Talking bears, boys and dick pics with Michelle Visage.

Wrapped in fur sits the impeccably gorgeous Michelle Visage, the revered judge of RuPaul’s Drag Race who recently garnered mainstream attention when she came 5th place in Celebrity Big Brother earlier this year.

Visage has had a busy day already, it’s only 10.30am and she’s just finished with Heat Magazine, and before that was sitting on Lorraine Kelly’s sofa. Dictaphone at the ready, I dive in.

It’s no secret that Michelle is a huge lover of Britain, I wonder what brings her back each time? She immediately makes a joke about the lack of good British cuisine but goes on to say that she ‘loves the people and the sense of humour’ here. She feels that she doesn’t ‘have to explain herself’ – people just get her ‘twisted’ humour.

You probably imagine this full-time diva is swanning the streets of Kensington when she lands into London but you couldn’t be further from the truth. She cites Tottenham Court Road Primark as one of her immediate haunts. “I’m a total high-street junkie’ she chuckles. Her immaculate maquillage and casual luxe glamour give no indication to this, I’m amazed how cheap has never looked so couture.

She tells me she loves G-A-Y and has a keen fondness for Porn Idol. I’m over the moon that she’s sampled the finest tack London has to offer, ’I’m British in another life.’ She has the same American or is she English accent that Madonna wields and I’m loving it.

As a life long London lover it’s impossible to believe that Ms. Visage hasn’t seen any changes. ‘What happened to the Black Cap is a perfect example’ she speaks with a toughness to her voice. She’s clearly clued up on what’s happening in the London queer scene.

Describing the disheartening closing down of queer venues as ‘money speaking louder than anything’ for those in charge of such spaces. Clearly she’s angry at how ‘people don’t care what they throw under the bus’ her metaphor to explain the 50 years of gay history lost with the Black Cap’s demise.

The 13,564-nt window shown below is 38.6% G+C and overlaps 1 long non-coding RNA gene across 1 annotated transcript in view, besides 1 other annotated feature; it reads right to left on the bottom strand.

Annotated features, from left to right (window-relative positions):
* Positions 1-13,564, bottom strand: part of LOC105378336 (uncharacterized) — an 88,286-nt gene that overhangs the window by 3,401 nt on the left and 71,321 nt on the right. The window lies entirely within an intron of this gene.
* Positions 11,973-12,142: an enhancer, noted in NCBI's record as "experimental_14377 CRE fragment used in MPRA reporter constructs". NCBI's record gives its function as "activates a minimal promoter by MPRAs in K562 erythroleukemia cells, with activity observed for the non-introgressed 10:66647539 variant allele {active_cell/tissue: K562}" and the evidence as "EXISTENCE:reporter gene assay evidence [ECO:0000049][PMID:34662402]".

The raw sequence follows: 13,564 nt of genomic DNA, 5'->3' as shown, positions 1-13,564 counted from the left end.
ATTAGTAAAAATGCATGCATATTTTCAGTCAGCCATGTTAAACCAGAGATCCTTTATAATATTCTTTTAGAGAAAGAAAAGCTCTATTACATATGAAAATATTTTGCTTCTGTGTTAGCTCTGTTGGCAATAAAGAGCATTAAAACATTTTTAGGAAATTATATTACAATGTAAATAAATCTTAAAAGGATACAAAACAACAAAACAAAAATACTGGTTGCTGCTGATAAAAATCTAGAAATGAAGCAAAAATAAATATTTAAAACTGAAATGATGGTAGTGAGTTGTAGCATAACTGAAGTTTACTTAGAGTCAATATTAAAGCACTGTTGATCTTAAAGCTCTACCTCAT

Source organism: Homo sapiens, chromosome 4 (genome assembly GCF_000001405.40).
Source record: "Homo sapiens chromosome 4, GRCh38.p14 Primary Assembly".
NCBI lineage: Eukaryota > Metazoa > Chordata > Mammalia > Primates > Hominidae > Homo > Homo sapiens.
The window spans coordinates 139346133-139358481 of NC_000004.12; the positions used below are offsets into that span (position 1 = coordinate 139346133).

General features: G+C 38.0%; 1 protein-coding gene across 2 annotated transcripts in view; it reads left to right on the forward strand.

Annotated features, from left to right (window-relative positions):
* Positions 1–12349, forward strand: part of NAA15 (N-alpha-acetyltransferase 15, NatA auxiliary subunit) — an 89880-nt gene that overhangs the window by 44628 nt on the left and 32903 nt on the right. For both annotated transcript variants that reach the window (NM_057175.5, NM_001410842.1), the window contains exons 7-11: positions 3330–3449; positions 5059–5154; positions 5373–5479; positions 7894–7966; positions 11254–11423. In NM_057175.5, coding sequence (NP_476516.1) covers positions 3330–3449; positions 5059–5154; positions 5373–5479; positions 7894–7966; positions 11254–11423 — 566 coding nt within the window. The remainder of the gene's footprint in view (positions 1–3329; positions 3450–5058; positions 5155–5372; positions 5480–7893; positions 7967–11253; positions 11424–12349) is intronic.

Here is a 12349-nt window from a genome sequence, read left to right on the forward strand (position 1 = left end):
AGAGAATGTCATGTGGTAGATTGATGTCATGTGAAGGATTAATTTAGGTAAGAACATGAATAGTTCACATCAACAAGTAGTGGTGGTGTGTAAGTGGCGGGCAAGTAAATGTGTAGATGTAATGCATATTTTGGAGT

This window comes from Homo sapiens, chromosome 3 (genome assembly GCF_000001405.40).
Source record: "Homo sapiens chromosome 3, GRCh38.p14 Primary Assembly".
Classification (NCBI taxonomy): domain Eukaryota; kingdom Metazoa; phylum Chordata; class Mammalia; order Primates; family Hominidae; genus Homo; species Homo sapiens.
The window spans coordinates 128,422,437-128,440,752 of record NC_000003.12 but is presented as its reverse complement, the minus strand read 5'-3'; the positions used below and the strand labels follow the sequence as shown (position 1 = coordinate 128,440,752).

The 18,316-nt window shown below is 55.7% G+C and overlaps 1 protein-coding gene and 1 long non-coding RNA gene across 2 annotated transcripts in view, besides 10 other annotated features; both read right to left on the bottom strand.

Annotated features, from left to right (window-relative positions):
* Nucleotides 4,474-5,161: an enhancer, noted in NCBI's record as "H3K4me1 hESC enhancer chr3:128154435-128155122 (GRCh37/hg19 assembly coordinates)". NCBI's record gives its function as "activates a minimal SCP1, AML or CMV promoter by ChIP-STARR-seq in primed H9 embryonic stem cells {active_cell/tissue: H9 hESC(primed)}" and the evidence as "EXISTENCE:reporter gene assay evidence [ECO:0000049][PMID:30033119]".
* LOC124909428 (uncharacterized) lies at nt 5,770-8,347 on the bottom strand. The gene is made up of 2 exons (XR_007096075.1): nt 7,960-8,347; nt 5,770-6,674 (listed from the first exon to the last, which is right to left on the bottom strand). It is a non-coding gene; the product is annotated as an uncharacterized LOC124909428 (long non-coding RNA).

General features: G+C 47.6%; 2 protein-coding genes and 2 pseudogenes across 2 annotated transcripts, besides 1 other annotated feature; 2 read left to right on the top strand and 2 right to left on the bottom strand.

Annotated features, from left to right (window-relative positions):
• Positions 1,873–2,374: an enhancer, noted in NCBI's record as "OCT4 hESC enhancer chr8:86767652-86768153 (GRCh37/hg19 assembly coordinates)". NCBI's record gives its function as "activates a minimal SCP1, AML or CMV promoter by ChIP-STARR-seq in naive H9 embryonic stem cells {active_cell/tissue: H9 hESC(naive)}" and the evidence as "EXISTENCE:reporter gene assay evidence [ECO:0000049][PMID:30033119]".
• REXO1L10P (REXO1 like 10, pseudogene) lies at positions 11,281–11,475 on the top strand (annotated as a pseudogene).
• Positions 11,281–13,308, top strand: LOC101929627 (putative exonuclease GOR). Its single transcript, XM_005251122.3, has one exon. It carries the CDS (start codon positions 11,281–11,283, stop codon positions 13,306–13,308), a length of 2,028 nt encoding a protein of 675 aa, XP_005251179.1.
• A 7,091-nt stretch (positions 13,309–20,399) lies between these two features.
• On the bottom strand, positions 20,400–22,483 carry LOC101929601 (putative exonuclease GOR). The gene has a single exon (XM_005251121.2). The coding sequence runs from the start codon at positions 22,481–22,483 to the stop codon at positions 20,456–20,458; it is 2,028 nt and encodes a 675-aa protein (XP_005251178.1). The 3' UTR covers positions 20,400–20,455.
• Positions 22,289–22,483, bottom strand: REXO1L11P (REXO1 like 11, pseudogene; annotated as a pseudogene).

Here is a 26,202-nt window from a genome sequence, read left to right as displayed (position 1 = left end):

She goes on to talk about gay youth, ’some gays don’t even know what Stonewall is!’ There’s an underlining element of frustration to her voice when saying this. Michelle perfectly sums it up with an off hand line, ‘It’s very easy for kids to come out of the uterus shitting rainbows and they don’t know why!’ Michelle’s semblance of humour strikes a cutting depiction of some young queens on the scene.

Every limp wristed sissy with an arts degree is doing drag now (placing myself firmly in that category), so I’m curious to ask whether she thinks there are any rules to drag and her answer is a strong categoric ‘no’, believing that ‘drag comes in all shapes, forms and colours.’ There are however some guideline that Michelle is willing to give saying that ‘If you are going to do it, just go big or go home!’


Drag and misogyny is a contentious issue and who better to explore it with than Michelle. She scoffs at the very thought of drag being ‘misogynistic’ ‘Drag is in no way misogynistic’ is her defiant answer. I sway her to the issue of words like cunty and serving fish she picks up my dictaphone in her best stage whisper hushes the phrase ‘my vagina has never smelt like fish, so therefore I don’t want to be associated with that.’ Michelle sees these words as simply crude and not having misogynistic implications. She stands by the fact that ’it’s not meant to be literal’ and heralds that she’s never met a drag queen who ‘hates women.’

For Michelle ‘drag is the ultimate compliment’ with queens ‘paying homage to the heightened feminine ideal that they’ve set out for themselves.’ I immediately want to critique this idea and equip myself to disagree with the formidable Ms. Visage. I question her on the more derogatory Drag Queens that litter the scene  but she remains defiant as ever. Visage fires her counter argument of how such Queens, “think they’re beautiful, so why wouldn’t that be a compliment [to women]?’ She’s stumped me. I feel I haven’t quite explained myself to Michelle, but like the poor sod that’s tried to back chat the headmistress I let my argument die a painful death. The library was closed.